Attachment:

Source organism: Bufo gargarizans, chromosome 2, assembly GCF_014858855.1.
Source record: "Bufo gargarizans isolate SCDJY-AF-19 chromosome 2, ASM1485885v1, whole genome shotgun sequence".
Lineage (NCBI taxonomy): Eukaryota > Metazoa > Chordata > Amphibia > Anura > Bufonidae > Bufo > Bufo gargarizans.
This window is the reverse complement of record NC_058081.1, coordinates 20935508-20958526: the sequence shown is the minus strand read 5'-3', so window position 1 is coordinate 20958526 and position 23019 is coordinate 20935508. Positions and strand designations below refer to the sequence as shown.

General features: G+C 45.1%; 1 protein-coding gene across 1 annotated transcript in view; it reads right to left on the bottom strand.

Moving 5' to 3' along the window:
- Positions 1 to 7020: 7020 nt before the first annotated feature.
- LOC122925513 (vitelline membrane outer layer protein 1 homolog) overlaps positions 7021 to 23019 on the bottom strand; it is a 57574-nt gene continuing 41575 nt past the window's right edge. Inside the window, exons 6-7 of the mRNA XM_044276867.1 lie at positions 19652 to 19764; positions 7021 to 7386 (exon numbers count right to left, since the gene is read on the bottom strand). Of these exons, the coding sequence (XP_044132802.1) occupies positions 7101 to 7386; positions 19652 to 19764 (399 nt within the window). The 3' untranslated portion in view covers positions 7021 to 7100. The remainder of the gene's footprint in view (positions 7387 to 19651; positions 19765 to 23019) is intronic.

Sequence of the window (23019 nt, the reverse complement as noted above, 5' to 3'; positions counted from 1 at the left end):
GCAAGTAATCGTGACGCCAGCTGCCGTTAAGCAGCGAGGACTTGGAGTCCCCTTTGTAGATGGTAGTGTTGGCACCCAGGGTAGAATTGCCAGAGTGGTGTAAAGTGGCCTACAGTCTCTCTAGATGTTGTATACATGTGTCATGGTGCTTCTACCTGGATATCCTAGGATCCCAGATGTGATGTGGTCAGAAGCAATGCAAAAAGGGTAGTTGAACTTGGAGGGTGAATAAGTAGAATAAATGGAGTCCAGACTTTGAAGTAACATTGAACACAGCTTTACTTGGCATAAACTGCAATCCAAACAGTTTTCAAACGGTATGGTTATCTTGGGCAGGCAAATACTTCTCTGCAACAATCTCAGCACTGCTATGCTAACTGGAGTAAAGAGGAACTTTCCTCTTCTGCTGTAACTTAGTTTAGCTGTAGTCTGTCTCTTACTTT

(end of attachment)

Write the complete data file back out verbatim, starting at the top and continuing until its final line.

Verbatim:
Source organism: Bufo gargarizans, chromosome 2, assembly GCF_014858855.1.
Source record: "Bufo gargarizans isolate SCDJY-AF-19 chromosome 2, ASM1485885v1, whole genome shotgun sequence".
Lineage (NCBI taxonomy): Eukaryota > Metazoa > Chordata > Amphibia > Anura > Bufonidae > Bufo > Bufo gargarizans.
This window is the reverse complement of record NC_058081.1, coordinates 20935508-20958526: the sequence shown is the minus strand read 5'-3', so window position 1 is coordinate 20958526 and position 23019 is coordinate 20935508. Positions and strand designations below refer to the sequence as shown.

General features: G+C 45.1%; 1 protein-coding gene across 1 annotated transcript in view; it reads right to left on the bottom strand.

Moving 5' to 3' along the window:
- Positions 1 to 7020: 7020 nt before the first annotated feature.
- LOC122925513 (vitelline membrane outer layer protein 1 homolog) overlaps positions 7021 to 23019 on the bottom strand; it is a 57574-nt gene continuing 41575 nt past the window's right edge. Inside the window, exons 6-7 of the mRNA XM_044276867.1 lie at positions 19652 to 19764; positions 7021 to 7386 (exon numbers count right to left, since the gene is read on the bottom strand). Of these exons, the coding sequence (XP_044132802.1) occupies positions 7101 to 7386; positions 19652 to 19764 (399 nt within the window). The 3' untranslated portion in view covers positions 7021 to 7100. The remainder of the gene's footprint in view (positions 7387 to 19651; positions 19765 to 23019) is intronic.

Sequence of the window (23019 nt, the reverse complement as noted above, 5' to 3'; positions counted from 1 at the left end):
GCAAGTAATCGTGACGCCAGCTGCCGTTAAGCAGCGAGGACTTGGAGTCCCCTTTGTAGATGGTAGTGTTGGCACCCAGGGTAGAATTGCCAGAGTGGTGTAAAGTGGCCTACAGTCTCTCTAGATGTTGTATACATGTGTCATGGTGCTTCTACCTGGATATCCTAGGATCCCAGATGTGATGTGGTCAGAAGCAATGCAAAAAGGGTAGTTGAACTTGGAGGGTGAATAAGTAGAATAAATGGAGTCCAGACTTTGAAGTAACATTGAACACAGCTTTACTTGGCATAAACTGCAATCCAAACAGTTTTCAAACGGTATGGTTATCTTGGGCAGGCAAATACTTCTCTGCAACAATCTCAGCACTGCTATGCTAACTGGAGTAAAGAGGAACTTTCCTCTTCTGCTGTAACTTAGTTTAGCTGTAGTCTGTCTCTTACTTT